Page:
Private University, A second chance in life
In Sri Lanka, the common misconception is, if you fail Advanced Level or just pass it without flying colors, your future is doomed. You will then be stuck in a dead end job without ever achieving the success you dreamt of having when you were 10 years old. There are ways to avoid this of course, like becoming a minister. But the most viable solution I see is private universities in Sri Lanka which provides you a second chance. There are some parties in Sri Lanka still opposing private universities and all what it stands for saying the degrees are sold for money instead of earned through hard work and skill. Therefore, I thought I’d write this article up to share my story of private education in Sri Lanka and how it gave me a second chance in life.
Let’s start from the beginning. I went to a very small local school till grade 5 scholarship examination and with me being one of the 150 top scorers in the country for that examination , opened the gates of Royal College in year 2004. The feeling was tremendous. I was in one of the top schools in Sri Lanka.
But as tremendous as the feeling was, there was a downside. That was the extreme competition. As I remember in grade 6, my term average was 96.04 out of 11 subjects. And guess my position in the class? It was 8th! In my previous school I was always the first and this was something new to me. And I did not take this well as my average slumped as years went by. Making the shift from Sinhala (local language) medium to English didn’t do much help either as at that time, my english wasn’t very good.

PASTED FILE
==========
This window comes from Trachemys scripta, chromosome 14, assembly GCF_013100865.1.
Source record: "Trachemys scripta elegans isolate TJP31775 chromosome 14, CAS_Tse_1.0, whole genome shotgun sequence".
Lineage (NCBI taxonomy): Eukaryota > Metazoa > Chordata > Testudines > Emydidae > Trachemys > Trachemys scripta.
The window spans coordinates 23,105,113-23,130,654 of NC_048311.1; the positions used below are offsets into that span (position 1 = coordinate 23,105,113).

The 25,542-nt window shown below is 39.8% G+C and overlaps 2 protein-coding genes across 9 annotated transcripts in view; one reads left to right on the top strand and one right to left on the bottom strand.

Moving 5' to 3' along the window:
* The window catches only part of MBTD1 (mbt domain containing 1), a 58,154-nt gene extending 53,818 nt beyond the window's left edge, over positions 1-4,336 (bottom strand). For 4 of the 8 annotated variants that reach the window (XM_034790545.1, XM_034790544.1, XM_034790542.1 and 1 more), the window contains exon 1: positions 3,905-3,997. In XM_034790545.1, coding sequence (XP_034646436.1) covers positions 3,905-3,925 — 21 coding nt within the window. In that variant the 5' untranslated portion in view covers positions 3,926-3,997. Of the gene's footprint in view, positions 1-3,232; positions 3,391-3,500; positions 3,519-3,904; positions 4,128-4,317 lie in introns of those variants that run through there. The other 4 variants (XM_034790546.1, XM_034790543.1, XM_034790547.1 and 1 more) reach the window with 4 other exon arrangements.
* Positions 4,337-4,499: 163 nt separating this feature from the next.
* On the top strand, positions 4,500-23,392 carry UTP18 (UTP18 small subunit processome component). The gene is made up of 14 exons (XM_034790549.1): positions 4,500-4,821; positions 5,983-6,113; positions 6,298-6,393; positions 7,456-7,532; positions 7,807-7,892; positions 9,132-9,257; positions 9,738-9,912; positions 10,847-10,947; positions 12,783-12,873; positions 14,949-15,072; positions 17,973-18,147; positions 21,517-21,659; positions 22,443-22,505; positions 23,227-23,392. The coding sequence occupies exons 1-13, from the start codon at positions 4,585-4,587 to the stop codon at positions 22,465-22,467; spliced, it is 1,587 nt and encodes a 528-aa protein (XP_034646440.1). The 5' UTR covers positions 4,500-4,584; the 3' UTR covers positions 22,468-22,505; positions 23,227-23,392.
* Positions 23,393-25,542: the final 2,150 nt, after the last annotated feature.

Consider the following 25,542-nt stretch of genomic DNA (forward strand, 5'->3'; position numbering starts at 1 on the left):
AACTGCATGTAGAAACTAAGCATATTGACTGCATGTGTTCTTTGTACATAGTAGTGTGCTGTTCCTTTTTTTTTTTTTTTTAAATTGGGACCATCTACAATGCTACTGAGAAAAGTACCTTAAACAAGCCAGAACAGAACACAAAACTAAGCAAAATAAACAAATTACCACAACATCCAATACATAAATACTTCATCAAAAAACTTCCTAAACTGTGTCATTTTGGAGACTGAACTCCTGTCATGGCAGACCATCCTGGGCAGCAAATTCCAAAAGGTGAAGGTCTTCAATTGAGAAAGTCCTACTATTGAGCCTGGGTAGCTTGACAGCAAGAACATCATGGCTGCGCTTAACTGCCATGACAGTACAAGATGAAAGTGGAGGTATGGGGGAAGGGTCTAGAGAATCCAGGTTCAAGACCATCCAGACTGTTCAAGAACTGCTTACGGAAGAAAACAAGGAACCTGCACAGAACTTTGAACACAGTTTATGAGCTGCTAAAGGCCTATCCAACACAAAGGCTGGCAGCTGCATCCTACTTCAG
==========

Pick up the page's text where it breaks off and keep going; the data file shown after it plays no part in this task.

But come O/L’s in 2009, I started finding my groove again and started scoring high eighties and low nineties in my mid terms. With it, I scored 8As and a B in my O/L’s which i think was pretty good. Ironically the B was for IT. You will realize why it was ironical later in this post.
Okay, Now comes A/L’s, the most active couple of years in my student life. The stream I chose was biology, given my family has a history of a lot of people following biology in A/Ls. I simply chose that stream cause, that was the stream I felt I would be good at. (or so I thought!). Soon I realized Biology wasn’t for me as I thought it would be and by the time it was too late and I had to endure the difficulties and move forward with it.
But you know, those were the days. The prime of our youth. Final years of school life. There were many distractions. Many firsts. I was exposed to a new world in this era with new friends. Getting involved in extra curricular activities at school, organizing events, skipping classes and playing cricket or rugby in the school ground etc. were some of those. With all of these, I lost focus on studies and reality itself. But I enjoyed every single moment of it, and those were the things that made me who I am as a person today.